The image is all.
3:47 pm - Monday, December 14, 2009
Once again, absolutely right- I was thinking about it yesterday. I have taken some of the most unbelieveably bad images on digital using available light. I have never been anything but an available light photographer and my equipment is balanced towards that, however, I always seem to believe (somewhere in my pea brain) that digital solves all problems. When I shot Tri-X and developed it in Edwal FG7, I had magnificent results- now I find that digital requires far more concentration when shooting available light. I don’t know if its the plethora of images possible on a large card, or just general sloppiness on my part- but I resolved to go back to my old techniques and do that voodoo that I did so well- only now with digital.
4:06 pm - Monday, December 14, 2009
What I now miss about film is that with only 36 exposures per camera, you had to pick your shots with care, not take 200+ and then sort through them later! Also I had 28mm on one camera and 135mm lenses on another, no zoom. This again made you concentrate on the shot and not endlessly vary the framing. (By the way when I did use a zoom it was the push pull trombone type which let you focus while zooming, do any modern zooms use that method?)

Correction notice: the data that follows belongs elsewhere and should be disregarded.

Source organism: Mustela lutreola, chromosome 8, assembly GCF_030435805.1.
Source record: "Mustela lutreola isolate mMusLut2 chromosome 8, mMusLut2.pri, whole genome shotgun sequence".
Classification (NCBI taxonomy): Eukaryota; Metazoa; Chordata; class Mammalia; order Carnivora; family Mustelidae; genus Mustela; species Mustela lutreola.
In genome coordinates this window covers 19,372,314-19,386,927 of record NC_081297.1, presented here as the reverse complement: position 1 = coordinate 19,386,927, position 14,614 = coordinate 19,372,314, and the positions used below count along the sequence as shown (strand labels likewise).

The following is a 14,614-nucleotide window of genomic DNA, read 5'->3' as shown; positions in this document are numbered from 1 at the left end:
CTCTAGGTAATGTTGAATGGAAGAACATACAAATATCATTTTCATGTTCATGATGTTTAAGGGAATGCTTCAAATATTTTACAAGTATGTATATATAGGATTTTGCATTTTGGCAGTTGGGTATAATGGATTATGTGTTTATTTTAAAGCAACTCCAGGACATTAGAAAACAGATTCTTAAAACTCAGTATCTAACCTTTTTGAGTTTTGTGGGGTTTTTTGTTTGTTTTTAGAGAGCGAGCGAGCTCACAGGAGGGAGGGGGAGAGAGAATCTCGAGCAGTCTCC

Ah manual focusing, so much easier than picking ‘zones’!
4:17 pm - Monday, December 14, 2009
Well… I’m back to manual focusing y’know- with the Lumix G1 and the “M” adapter, I am using my old “legacy” Leica lenses which are manual focus. Their only problem is weight- Focusing is not as fast as with autofocus lenses, but passable. The G1 kit lens is not too bad and it has auto focus. As to push/pull zooming- I personally know of none today- and being a old trombonist (really!) I know whereof you speak.